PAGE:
i read "The Swimmer" for the first time on my bed in the Maryland suburbs, one winter afternoon when I was sixteen or seventeen. I'd been skimming through a battered paperback anthology my grandfather had passed along to me -- "100 Stories Ruined by English Teachers," I think it was called -- starting one after another worn-out old chestnut, quickly moving on, when I reached the famous, classic, puzzling first paragraph that begins, "It was one of those midsummer Sundays when everyone sits around saying, 'I drank too much last night.'" I knew nothing of such midsummer Sundays, in fact; but I read on, and soon found myself lost in the weird, lovely dreamland of John Cheever's greatest story.
"The Swimmer" is a masterpiece of mystery, language and sorrow. It starts out, on a perfect summer morning, as the record of a splendid exploit -- Neddy Merrill's quest to swim the eight miles from the house of his friends, the Westerhazys, to his own, via the swimming pools of fashionable Shady Hill -- and ends up as a kind of ghost story, with night and autumn coming on, in a thunderstorm, at the door to a haunted house.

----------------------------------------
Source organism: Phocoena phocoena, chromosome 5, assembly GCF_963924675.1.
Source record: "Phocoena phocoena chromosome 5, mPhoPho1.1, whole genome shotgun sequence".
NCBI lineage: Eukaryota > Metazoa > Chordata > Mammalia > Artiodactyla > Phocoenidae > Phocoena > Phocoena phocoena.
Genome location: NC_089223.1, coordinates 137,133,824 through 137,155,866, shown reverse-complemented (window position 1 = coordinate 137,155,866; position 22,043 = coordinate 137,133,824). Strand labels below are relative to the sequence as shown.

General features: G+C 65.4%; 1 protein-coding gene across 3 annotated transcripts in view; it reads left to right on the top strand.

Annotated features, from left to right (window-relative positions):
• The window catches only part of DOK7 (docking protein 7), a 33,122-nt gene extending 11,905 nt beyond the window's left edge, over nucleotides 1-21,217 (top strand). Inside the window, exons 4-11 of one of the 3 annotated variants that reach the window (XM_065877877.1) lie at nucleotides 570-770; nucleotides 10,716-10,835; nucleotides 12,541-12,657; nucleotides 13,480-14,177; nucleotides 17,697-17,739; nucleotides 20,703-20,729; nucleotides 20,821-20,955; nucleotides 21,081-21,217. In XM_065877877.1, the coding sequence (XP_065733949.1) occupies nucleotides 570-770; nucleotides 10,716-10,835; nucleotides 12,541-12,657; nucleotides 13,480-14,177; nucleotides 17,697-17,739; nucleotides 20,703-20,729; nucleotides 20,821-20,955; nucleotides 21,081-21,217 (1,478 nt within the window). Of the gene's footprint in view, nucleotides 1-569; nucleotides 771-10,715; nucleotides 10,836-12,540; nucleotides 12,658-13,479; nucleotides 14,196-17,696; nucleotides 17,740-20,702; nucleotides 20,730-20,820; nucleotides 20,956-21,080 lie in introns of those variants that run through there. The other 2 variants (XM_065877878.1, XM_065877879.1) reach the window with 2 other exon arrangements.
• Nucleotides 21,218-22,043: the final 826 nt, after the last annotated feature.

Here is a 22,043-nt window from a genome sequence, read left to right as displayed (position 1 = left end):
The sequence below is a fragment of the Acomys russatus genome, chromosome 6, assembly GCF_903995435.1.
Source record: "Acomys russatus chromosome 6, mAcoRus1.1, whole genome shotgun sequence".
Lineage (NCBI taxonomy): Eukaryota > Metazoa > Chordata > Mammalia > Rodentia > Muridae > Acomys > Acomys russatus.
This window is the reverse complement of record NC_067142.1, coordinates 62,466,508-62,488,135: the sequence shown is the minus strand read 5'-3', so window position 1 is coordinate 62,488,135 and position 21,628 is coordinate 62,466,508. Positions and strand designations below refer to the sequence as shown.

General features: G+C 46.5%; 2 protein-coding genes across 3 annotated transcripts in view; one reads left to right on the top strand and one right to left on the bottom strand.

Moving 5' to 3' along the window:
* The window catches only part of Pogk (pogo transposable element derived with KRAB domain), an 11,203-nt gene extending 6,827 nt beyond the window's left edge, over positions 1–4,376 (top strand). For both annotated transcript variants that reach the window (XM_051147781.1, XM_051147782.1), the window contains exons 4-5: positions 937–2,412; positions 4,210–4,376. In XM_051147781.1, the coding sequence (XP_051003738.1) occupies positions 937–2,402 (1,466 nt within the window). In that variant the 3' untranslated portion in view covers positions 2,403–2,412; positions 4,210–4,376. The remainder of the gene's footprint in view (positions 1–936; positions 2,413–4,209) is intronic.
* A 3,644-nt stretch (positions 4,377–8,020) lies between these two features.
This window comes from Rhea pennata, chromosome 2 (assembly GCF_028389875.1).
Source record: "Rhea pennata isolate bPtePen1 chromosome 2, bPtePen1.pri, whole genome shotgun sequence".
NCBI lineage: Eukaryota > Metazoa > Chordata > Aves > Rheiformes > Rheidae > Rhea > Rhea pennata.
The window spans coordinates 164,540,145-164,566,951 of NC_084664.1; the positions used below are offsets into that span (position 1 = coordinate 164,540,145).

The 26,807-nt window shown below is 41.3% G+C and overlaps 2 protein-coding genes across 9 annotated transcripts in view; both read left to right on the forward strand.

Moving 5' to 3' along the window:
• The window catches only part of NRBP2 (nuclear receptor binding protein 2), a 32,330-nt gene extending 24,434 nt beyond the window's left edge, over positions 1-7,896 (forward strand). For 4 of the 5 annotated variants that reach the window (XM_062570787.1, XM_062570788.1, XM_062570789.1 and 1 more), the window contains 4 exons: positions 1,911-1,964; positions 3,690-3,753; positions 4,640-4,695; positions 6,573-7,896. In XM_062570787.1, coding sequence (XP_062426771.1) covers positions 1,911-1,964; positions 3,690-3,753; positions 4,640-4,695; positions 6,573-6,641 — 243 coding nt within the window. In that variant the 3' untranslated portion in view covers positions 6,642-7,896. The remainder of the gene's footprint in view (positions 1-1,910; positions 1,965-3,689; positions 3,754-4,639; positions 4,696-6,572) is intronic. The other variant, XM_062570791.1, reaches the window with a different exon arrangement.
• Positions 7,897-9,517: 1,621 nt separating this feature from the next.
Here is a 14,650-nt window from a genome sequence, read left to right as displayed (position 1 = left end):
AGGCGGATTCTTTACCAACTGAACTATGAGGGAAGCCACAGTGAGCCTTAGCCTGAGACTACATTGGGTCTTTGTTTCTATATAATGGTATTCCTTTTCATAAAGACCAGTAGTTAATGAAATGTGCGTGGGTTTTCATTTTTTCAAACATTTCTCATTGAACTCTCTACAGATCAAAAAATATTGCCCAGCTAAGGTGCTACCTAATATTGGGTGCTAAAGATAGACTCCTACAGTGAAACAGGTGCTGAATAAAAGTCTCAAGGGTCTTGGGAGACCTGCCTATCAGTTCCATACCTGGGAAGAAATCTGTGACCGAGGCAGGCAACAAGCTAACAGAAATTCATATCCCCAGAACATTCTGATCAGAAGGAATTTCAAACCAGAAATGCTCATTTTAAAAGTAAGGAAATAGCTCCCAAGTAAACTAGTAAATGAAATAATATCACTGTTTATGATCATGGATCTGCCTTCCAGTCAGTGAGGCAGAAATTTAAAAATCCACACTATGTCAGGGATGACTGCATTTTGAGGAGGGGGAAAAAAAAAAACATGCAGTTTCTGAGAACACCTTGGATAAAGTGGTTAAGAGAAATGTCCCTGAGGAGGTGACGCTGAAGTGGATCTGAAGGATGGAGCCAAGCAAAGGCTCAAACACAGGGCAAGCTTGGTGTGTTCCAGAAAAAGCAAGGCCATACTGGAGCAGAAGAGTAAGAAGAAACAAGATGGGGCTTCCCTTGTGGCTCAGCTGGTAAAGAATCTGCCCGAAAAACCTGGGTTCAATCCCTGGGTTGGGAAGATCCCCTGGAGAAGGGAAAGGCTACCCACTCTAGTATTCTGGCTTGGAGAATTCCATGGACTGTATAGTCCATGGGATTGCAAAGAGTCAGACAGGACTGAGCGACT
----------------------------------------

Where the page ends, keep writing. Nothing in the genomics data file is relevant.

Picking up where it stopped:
Cheever's mastery lies in the handling of Neddy's gradual, devastating progress from boundless optimism to bottomless despair, from summer to fall, from swimming pool to swimming pool, no two alike, each described with Cheever's lyrical precision. This progress Cheever figures through a careful manipulation of the marks of seasonal change -- the leaves on trees, the wheeling of the constellations -- so that as we read the story we feel time passing, before our eyes; feel Neddy losing heart, growing weary, getting old. The story has mythic echoes -- the passage of a divine swimmer across the calendar toward his doom -- and yet is always only the story of one bewildered man, approaching the end of his life, journeying homeward, in a pair of bathing trunks, across the countryside where he lost everything that ever meant something to him.